As many of you will know Paddy had to be put down last week on the same day I had to leave to go on holiday. He hadn't eaten his hay and was lying down so it was obvious he had a type of colic. After the Vet had tubed him he was still agitated and uncomfortable and left in Vicki's capable hands she, Hilary and Kathryn took him kindly through his final hours.
When Paddy came to me at 16, over 10 years ago, his owner had died of cancer and his loan girl couldn't afford him. He was pacing madly in his stable as his companion horse had recently been sold and had left him quite berieft (as was Paddy's nature). When he arrived at Bridge Farm he was quite lean and strong. We put him in the new light stable that Paul had built and awaited the arrival of Suzy who then became Paddy's new love. He was obsessed by her and amazed Sharon, my sister, when he determinedly neighed at the sitting room window to attract her attention to take her to Suzy who had the first of her illnesses. When the Vet came to see Suzy and noticed Paddy hovering and swaying watching over her she said "What will you do if this one dies? Shoot him too?''. She saw him as useless since he was so intense, what an understanding Vet, I thought. The next time Paddy helped his beloved Suzy was when he opened the field gate and let Suzy in to the yard as he knew she needed to lie down. He stood guard over her till the end. Reggie helped him out to the field later the next day and I'll never forget as the removal man went over the bridge Paddy galloped down the field and wailed for the departed Suzy.
He next befriended Zeebie and for many years they acted as a graceful pair who were a joy to ride and teach with. Paddy had the most beautiful extension, a lovely head carriage (when he wanted) and speed right up till the last week. He gave Charlotte, Louis and Tess memorable rides in the course of his life and he gave countless other people beautiful canters and sense of the joy of riding. I loved teaching with him and knew what a lovely gentle horse he was. He greatly took Clara and Marnie who were less than interested in him but as soon as I got Frosty he took him under his wing and they both became very fond of each other.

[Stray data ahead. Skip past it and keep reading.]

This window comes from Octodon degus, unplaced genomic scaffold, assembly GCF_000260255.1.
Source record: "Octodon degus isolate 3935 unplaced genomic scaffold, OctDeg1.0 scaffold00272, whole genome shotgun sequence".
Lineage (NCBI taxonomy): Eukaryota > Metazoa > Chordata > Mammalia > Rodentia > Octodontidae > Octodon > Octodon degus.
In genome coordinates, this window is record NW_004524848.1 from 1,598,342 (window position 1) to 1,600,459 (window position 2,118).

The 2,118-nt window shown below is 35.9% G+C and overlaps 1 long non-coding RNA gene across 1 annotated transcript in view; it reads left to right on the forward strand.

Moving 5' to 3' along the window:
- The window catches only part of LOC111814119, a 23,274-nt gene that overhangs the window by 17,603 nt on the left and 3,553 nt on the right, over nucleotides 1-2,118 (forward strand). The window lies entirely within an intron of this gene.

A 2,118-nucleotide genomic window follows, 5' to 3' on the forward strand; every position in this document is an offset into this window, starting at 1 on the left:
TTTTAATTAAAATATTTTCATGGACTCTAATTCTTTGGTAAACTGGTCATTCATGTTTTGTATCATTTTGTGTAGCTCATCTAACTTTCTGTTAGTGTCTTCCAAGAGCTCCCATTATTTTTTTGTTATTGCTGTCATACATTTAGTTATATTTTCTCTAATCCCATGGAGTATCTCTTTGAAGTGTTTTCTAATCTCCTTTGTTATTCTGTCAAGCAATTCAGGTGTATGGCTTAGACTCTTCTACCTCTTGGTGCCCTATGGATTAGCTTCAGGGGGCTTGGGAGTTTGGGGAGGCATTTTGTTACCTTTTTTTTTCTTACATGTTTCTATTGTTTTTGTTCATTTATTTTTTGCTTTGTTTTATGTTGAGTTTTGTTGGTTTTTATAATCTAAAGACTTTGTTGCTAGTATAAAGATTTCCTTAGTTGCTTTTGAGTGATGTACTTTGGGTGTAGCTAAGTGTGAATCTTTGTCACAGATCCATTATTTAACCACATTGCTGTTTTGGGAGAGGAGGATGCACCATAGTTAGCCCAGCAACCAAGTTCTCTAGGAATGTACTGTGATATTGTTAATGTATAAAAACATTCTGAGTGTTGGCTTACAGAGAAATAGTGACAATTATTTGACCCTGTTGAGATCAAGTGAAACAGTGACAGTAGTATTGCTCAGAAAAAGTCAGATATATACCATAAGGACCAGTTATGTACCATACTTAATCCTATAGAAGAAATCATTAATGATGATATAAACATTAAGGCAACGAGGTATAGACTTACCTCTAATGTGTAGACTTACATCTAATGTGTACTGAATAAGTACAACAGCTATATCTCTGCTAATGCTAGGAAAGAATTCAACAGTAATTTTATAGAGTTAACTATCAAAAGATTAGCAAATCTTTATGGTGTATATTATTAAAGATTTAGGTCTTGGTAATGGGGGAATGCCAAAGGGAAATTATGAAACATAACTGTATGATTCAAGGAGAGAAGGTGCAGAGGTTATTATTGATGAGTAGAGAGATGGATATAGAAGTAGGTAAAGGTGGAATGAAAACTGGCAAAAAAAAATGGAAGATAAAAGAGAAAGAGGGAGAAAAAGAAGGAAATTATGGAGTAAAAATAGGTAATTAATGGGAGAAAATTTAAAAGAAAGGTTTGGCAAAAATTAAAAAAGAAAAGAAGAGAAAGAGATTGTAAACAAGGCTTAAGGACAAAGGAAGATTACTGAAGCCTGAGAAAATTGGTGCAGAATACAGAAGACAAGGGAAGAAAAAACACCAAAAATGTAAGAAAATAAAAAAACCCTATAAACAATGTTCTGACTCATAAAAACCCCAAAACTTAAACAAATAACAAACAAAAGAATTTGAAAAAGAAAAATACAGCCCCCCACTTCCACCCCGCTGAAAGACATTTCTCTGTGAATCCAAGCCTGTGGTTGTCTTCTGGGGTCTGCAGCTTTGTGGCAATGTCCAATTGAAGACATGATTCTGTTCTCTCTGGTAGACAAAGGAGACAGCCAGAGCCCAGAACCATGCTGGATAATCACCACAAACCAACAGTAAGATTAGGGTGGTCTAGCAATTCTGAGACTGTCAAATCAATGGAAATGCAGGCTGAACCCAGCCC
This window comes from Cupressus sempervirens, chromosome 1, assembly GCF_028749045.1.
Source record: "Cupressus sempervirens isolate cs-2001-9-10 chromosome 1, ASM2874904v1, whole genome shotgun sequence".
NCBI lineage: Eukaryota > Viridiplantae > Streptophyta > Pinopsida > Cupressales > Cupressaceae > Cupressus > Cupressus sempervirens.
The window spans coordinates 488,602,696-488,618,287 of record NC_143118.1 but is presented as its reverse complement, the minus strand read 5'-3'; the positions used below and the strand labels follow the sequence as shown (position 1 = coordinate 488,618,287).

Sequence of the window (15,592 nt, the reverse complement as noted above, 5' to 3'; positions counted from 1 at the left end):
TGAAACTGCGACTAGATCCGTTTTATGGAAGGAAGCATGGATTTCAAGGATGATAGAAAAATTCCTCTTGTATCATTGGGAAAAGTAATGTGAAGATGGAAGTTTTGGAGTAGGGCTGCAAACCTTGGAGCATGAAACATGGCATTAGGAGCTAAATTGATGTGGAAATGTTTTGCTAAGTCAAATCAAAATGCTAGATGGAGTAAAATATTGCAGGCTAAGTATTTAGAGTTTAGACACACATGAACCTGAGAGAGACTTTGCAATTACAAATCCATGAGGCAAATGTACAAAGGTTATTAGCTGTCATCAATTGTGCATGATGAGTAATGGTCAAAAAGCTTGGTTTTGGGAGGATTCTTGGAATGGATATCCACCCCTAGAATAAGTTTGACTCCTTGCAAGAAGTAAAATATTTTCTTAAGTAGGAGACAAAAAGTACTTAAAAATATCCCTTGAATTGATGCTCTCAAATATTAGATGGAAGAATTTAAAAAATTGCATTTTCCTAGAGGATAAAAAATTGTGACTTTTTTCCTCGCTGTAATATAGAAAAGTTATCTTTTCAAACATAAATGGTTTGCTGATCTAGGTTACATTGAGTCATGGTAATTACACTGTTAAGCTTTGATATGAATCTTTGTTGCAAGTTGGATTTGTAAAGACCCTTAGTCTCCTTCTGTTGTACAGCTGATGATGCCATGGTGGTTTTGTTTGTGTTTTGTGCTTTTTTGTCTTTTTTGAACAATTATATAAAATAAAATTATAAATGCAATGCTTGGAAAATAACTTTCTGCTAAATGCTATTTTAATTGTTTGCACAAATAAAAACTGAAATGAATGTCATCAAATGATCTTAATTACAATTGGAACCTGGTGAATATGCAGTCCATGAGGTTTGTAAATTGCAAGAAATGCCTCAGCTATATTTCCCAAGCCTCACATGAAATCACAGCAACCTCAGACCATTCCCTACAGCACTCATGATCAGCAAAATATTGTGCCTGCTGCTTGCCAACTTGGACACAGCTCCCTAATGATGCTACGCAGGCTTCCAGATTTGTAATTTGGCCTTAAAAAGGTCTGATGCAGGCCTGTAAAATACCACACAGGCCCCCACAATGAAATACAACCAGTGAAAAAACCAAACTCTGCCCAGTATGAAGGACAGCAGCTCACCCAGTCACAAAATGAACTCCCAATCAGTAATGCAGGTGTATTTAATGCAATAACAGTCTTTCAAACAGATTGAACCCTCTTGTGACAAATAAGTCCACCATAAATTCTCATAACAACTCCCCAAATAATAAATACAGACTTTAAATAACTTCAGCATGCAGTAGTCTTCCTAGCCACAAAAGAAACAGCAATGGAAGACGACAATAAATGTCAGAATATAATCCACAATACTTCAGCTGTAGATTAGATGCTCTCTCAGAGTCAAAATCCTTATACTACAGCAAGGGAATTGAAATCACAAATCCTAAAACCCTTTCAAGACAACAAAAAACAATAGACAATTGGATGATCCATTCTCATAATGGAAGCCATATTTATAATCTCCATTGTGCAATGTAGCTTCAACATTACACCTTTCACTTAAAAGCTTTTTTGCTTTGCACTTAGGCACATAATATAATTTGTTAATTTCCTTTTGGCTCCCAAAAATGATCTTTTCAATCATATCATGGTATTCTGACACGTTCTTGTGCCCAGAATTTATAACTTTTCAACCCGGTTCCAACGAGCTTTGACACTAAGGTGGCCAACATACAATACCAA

Frosty used to eat outside Paddy's stable and also used to sleep in the back of his bed neither of which did Paddy mind. When Paddy was ill and I led him to the indoor school Frosty followed as I walked Paddy round and round the track, Frosty still followed and as he stood Frosty nuzzled him. When he lay down an hour before I had to leave, I rubbed his ears and over his eyes whilst Frosty toothlessly sucked on his mane and rhythmically chewed up and down like a massage. Paddy was greatly soothed by both of us and Kathryn and I both thought how loving a scene it was.
I was glad I could do that, saddened that I was not there at the end but he still had his environment which he had loved and Vicki and Hilary who are always there. The overwhelming emotion when a horse, or in my case a workmate dies is great but it would never stop me doing it all over again and I am so glad I knew Paddy well enough to understand him and appreciate the beauty of him. God rest him.